Tuesday, August 09, 2011

No Standard and Poorly Executed

Finally someone with balls and brains to put one and one together. SP could be fried for this. The central thesis is that on being told that there was a $2 trillion error, they went ahead with the downgrade. Now, $2 trillion is a lot of money. Its 1 with twelve zeros ... $2,000,000,000,000. One thousand billion dollars equal 1 trillion. Call it a rounding up error, but SP basically just brushed off that miscalculation and went ahead with the downgrade.

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Two, you put USA on a possible downgrade prior to the debt ceiling vote, which would have lowered long term debt of the US. What would have happened if there was no agreement on the debt ceiling? Would SP have gone ahead and down it to single A??? Yet, after the debt vote was passed, SP went ahead with the downgrade, why? What kind of watching brief did you guys have? If things did not look better with the vote, then you should have done it months back.

S&P maintained its AAA rating on the U.S. during George W. Bush’s presidency as the national debt grew to pay for wars in Afghanistan and Iraq, tax cuts in 2001 and 2003, Medicare prescription drug benefits and the bailout of Wall Street. Together, those costs added $3.4 trillion to the national debt.

Obama’s stimulus package will total JUST $830 billion by 2019, according to a May 2011 Congressional Budget Office report, half the cost of the Bush tax cuts and less than two-thirds of what has been spent on the wars in Iraq and Afghanistan. The U.S. went from budget surpluses averaging $139.7 billion from 1998 through 2001 to a deficit of $1.29 trillion last year, Bloomberg data show. The shortfall peaked at $1.42 trillion in 2009, the first year of Obama’s presidency.

“Clearly the ratings downgrade was a ‘political decision’ in the sense that the politics explained the timing of this, because the numbers have been irrefutable for a decade,” said Robert Litan, vice president for research and policy at the Kauffman Foundation in Kansas City, Missouri. “It gives an enormous amount of ammunition to the Tea Party. They said the deal didn’t go far enough and they’ll say ‘see.’”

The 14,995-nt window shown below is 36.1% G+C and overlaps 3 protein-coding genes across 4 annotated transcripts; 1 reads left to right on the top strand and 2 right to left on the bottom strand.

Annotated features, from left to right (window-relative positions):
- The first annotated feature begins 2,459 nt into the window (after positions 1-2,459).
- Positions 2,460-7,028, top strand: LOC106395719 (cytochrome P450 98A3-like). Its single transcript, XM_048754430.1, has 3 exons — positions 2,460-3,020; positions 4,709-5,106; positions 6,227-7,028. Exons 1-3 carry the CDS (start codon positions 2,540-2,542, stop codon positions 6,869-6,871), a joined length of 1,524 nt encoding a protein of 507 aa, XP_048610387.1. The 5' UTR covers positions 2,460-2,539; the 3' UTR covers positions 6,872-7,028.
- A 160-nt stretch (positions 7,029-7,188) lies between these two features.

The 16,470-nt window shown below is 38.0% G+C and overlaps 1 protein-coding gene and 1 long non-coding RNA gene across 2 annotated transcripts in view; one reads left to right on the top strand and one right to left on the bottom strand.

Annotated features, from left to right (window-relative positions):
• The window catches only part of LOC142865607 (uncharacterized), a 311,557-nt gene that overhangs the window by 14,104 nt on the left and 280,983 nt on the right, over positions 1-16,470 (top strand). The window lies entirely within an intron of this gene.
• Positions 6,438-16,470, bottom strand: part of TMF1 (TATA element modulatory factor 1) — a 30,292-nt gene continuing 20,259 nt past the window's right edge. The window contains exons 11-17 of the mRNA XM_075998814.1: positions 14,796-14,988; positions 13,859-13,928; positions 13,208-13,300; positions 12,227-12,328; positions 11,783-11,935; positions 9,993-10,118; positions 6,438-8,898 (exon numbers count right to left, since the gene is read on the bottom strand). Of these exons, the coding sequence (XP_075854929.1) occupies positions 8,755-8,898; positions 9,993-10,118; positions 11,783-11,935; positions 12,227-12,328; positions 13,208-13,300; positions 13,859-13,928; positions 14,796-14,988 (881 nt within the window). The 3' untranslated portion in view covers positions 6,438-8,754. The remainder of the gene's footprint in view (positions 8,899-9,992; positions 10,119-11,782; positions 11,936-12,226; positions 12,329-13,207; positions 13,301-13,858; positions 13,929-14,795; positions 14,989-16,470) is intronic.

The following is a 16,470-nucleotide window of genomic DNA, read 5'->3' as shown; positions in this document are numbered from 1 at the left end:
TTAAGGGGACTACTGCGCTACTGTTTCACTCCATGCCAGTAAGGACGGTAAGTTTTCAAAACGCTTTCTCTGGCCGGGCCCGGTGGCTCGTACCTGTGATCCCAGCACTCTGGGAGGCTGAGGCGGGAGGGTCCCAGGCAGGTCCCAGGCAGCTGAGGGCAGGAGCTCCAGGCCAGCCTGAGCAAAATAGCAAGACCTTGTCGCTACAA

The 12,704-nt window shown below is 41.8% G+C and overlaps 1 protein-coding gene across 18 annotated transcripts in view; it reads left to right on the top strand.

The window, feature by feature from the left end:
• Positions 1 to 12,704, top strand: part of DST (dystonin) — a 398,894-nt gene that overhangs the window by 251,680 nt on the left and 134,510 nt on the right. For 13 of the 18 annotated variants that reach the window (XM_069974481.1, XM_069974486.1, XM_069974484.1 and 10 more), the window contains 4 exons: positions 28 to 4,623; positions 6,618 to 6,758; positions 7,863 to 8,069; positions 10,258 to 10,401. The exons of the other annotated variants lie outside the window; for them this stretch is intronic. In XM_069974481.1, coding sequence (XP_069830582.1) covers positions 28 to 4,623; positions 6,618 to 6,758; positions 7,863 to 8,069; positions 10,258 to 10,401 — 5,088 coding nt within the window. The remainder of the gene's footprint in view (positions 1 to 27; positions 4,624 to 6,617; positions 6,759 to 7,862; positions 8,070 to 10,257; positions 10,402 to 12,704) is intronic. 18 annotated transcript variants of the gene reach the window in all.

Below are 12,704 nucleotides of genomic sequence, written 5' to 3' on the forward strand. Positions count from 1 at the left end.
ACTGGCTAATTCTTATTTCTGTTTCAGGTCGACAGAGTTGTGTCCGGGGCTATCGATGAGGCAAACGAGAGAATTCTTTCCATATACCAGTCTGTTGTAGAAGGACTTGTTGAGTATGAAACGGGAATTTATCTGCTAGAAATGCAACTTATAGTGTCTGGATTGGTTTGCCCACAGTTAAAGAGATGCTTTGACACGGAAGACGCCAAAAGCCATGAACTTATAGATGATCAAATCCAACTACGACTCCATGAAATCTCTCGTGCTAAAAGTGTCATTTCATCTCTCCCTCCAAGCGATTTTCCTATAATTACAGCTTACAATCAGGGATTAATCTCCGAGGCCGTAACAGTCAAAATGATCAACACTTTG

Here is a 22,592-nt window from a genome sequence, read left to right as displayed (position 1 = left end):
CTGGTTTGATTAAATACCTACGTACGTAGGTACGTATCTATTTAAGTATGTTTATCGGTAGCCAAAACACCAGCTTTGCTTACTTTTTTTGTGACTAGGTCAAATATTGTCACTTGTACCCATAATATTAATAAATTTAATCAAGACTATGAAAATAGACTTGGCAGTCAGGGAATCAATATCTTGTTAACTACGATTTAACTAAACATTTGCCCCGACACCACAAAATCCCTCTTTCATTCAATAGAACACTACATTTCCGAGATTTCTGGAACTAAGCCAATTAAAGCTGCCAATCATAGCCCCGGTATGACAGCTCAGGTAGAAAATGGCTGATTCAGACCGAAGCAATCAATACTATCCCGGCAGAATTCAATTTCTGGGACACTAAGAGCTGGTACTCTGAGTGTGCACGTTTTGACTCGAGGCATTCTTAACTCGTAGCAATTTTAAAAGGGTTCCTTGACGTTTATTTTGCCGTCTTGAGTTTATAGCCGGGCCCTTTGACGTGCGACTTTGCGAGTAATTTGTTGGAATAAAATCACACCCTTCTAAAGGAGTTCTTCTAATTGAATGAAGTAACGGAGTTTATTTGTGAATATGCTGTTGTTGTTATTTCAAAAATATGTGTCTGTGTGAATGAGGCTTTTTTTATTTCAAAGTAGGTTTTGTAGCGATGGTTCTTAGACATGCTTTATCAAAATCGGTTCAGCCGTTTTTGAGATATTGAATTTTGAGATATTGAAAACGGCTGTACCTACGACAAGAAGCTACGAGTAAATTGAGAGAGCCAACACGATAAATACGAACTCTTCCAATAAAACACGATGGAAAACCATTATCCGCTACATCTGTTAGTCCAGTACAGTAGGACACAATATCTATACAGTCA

Guess who was among the first to laud SP's downgrade? Bill Gross of PIMCO, the world's largest bond fund. Gross said in an interview March 11 this year that he eliminated government-related debt from his Total Return Fund in February because investors aren’t being adequately compensated for the risk of quickening inflation. Gross had cut the holdings of government-related debt to 12 percent of assets in January, down from 63 percent in June, the highest since the fund held an equal amount in October 2009, according to data on the company’s website. Prior to the cuts, Pimco’s $237 billion Total Return Fund last held zero government-related debt in January 2009. 

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Was there knowledge by Bill that he knew of SP impending ratings downgrade? Strangely, since he sold Treasuries, bond prices have been going downhill. However, in July, he reverses ... the world’s biggest bond fund boosted its Treasury positions to 10% of the fund at the end of July, up from 8% at the end of June. 

It is a dangerous mix, the biggest bond fund manager would definitely have good links with all ratings agencies. Maybe the US government should look a lot closer to the ties that bind. Of course, its still hypothetical, but SP's determined move brings forth a lot more questions than clarity that the downgrade was supposed to do.... And guess what happened after the downgrade... Treasuries surged!

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On the S&P Downgrade